It might not be the first thing that comes to mind when thinking about yoga, but yoga is for everyone. Yoga is not exclusively about the asanas, or the physical poses associated with the practice. The practice of yoga encompasses a variety of pillars, including:
- Pranayama (breathing)
- Dhyana (meditation)
- Yamas (codes of social conduct)
- Pratyahara (withdrawal of the senses)
- Dharana (concentration)
- Samadhi (bliss)
Together with the asanas, these pillars make up a holistic practice which assists with strengthening both the mind and body.
In celebration of this ancient practice, we talk to some of our beloved yogis to find out what yoga is really about, and what it means to them.
I love using the physical practice to bring me into my body so that my thoughts can start to soften, and I can hear the messages of my inner world. The body listens to the mind, and the mind listens to the body. When we are present with everything, we gain an awareness of our true self.
I love power yoga; the challenging aspect of the practice helps students to feel what they’re capable of and helps them to shine. Shine in your practice and you can shine through your whole life!
The whole is the goal in yoga. Yoga practice gives me whole-body functional strength and mobility. Yoga gives me breath awareness and the ability to regulate my response to the events of my life and to be equanimous rather than reactive. Yoga gives me clarity and peace in my mind and the experience of connection with others.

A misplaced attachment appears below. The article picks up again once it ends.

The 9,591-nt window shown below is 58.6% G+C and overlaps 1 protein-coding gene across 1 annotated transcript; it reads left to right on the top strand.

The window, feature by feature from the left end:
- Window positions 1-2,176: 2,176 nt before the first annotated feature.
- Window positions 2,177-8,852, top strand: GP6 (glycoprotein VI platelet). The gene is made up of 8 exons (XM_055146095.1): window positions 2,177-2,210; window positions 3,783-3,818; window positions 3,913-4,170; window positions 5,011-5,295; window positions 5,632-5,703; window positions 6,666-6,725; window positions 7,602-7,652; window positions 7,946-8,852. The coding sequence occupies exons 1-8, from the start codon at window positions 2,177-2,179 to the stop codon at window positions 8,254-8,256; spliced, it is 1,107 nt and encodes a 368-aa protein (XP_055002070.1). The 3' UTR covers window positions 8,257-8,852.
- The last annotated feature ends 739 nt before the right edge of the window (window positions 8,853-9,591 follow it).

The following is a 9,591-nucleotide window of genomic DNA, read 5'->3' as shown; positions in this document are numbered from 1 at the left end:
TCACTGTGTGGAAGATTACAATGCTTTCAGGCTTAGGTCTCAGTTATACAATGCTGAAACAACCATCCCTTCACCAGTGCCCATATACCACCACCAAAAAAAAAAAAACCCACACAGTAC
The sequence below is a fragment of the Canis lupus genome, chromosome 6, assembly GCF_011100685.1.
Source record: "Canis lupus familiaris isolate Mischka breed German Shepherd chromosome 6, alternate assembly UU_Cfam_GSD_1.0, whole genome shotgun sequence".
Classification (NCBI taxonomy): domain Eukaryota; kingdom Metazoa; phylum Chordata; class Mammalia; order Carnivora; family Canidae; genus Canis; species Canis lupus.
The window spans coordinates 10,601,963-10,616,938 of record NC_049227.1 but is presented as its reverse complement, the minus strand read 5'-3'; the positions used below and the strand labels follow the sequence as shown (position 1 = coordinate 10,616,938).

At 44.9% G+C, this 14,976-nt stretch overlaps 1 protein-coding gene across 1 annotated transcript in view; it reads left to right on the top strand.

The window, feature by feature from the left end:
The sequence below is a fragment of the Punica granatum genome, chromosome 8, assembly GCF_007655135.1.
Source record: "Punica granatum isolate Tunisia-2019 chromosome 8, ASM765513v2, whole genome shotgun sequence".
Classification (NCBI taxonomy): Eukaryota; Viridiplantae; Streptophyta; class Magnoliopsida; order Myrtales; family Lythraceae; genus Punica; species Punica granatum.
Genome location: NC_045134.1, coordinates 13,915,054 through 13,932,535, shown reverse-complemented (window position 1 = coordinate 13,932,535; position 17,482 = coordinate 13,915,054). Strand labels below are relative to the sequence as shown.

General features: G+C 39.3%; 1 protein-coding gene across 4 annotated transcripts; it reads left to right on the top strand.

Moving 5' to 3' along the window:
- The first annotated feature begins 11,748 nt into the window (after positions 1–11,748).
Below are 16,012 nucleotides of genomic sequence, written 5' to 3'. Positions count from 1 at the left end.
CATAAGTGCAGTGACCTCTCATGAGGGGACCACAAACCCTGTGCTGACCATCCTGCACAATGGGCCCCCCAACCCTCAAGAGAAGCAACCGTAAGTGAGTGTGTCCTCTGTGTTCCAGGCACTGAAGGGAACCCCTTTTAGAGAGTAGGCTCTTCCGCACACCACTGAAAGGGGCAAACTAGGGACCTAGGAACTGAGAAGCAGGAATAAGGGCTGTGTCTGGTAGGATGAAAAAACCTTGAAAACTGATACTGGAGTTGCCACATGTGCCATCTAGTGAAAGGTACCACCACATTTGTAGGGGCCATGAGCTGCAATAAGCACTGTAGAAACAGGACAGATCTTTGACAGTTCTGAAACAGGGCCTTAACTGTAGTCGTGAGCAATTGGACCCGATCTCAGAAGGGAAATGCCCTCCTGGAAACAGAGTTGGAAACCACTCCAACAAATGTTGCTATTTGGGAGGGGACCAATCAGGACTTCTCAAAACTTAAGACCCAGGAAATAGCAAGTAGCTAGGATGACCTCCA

Yoga offers a sense of being grounded, light, and present, finding steadiness and ease moment to moment, breath by breath. This is what I hope that my students gain from attending my classes.
Yoga, to me, is finding contentment in the good, the bad and the ugly. My practice enabled me to find my inner joy again, a joy we all have; life just gets piled on top of it and makes it hard to find sometimes.
Yoga brings connection to my entire being; it allows me to stay in a healthy state both in body and mind, helps me to be more balanced and increases my appreciation and enjoyment of life.
My yoga practice began when all of the ordinary things in my life started to wear me down. I started as every beginner does – a bit sceptical and hanging out at the end for deep relaxation. What helped me regain energy and momentum was taking the time and care to slow down and breath on the mat.
The most profound benefits of yoga are those that you take away with you off the mat – the ability to overcome physical, mental and emotional challenges during class, that gives you the confidence to communicate and live more authentically in your day to day life.